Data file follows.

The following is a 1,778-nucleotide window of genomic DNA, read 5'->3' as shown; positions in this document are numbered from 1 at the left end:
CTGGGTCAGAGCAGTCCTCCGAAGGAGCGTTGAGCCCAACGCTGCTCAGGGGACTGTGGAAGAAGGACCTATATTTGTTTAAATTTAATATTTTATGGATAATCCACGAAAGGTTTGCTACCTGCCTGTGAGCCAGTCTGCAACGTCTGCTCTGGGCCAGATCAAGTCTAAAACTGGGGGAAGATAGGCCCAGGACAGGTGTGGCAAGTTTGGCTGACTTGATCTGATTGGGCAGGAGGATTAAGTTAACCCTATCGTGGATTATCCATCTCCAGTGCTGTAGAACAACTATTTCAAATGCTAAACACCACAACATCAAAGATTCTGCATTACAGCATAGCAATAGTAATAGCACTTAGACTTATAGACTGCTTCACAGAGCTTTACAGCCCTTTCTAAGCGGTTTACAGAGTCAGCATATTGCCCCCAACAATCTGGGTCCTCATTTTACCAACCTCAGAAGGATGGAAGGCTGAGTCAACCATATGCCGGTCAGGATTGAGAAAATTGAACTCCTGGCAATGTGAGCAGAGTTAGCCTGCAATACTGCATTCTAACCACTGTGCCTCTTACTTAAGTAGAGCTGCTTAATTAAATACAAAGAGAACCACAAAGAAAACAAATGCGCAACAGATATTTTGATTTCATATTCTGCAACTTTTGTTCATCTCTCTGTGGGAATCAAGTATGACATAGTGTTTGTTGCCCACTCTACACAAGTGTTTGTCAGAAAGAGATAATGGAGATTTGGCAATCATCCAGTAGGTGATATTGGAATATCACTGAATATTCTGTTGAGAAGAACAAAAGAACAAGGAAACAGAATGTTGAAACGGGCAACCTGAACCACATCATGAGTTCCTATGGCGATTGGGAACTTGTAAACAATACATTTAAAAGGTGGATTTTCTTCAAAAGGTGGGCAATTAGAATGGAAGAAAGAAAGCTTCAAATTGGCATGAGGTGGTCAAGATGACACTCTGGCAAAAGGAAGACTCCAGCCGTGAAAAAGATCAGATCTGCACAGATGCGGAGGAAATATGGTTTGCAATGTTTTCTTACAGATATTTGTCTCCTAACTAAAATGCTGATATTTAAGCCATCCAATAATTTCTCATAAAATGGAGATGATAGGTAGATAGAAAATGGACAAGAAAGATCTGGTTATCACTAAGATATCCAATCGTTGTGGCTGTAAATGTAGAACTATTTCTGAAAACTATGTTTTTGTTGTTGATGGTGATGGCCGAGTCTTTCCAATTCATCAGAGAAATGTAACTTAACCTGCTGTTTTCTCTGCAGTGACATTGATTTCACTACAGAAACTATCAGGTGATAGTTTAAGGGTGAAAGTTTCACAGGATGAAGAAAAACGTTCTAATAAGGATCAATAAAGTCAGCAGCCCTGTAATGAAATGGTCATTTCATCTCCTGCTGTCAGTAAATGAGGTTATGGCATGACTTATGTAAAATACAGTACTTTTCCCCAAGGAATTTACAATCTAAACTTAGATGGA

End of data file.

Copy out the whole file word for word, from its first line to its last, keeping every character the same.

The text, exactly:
The following is a 1,778-nucleotide window of genomic DNA, read 5'->3' as shown; positions in this document are numbered from 1 at the left end:
CTGGGTCAGAGCAGTCCTCCGAAGGAGCGTTGAGCCCAACGCTGCTCAGGGGACTGTGGAAGAAGGACCTATATTTGTTTAAATTTAATATTTTATGGATAATCCACGAAAGGTTTGCTACCTGCCTGTGAGCCAGTCTGCAACGTCTGCTCTGGGCCAGATCAAGTCTAAAACTGGGGGAAGATAGGCCCAGGACAGGTGTGGCAAGTTTGGCTGACTTGATCTGATTGGGCAGGAGGATTAAGTTAACCCTATCGTGGATTATCCATCTCCAGTGCTGTAGAACAACTATTTCAAATGCTAAACACCACAACATCAAAGATTCTGCATTACAGCATAGCAATAGTAATAGCACTTAGACTTATAGACTGCTTCACAGAGCTTTACAGCCCTTTCTAAGCGGTTTACAGAGTCAGCATATTGCCCCCAACAATCTGGGTCCTCATTTTACCAACCTCAGAAGGATGGAAGGCTGAGTCAACCATATGCCGGTCAGGATTGAGAAAATTGAACTCCTGGCAATGTGAGCAGAGTTAGCCTGCAATACTGCATTCTAACCACTGTGCCTCTTACTTAAGTAGAGCTGCTTAATTAAATACAAAGAGAACCACAAAGAAAACAAATGCGCAACAGATATTTTGATTTCATATTCTGCAACTTTTGTTCATCTCTCTGTGGGAATCAAGTATGACATAGTGTTTGTTGCCCACTCTACACAAGTGTTTGTCAGAAAGAGATAATGGAGATTTGGCAATCATCCAGTAGGTGATATTGGAATATCACTGAATATTCTGTTGAGAAGAACAAAAGAACAAGGAAACAGAATGTTGAAACGGGCAACCTGAACCACATCATGAGTTCCTATGGCGATTGGGAACTTGTAAACAATACATTTAAAAGGTGGATTTTCTTCAAAAGGTGGGCAATTAGAATGGAAGAAAGAAAGCTTCAAATTGGCATGAGGTGGTCAAGATGACACTCTGGCAAAAGGAAGACTCCAGCCGTGAAAAAGATCAGATCTGCACAGATGCGGAGGAAATATGGTTTGCAATGTTTTCTTACAGATATTTGTCTCCTAACTAAAATGCTGATATTTAAGCCATCCAATAATTTCTCATAAAATGGAGATGATAGGTAGATAGAAAATGGACAAGAAAGATCTGGTTATCACTAAGATATCCAATCGTTGTGGCTGTAAATGTAGAACTATTTCTGAAAACTATGTTTTTGTTGTTGATGGTGATGGCCGAGTCTTTCCAATTCATCAGAGAAATGTAACTTAACCTGCTGTTTTCTCTGCAGTGACATTGATTTCACTACAGAAACTATCAGGTGATAGTTTAAGGGTGAAAGTTTCACAGGATGAAGAAAAACGTTCTAATAAGGATCAATAAAGTCAGCAGCCCTGTAATGAAATGGTCATTTCATCTCCTGCTGTCAGTAAATGAGGTTATGGCATGACTTATGTAAAATACAGTACTTTTCCCCAAGGAATTTACAATCTAAACTTAGATGGA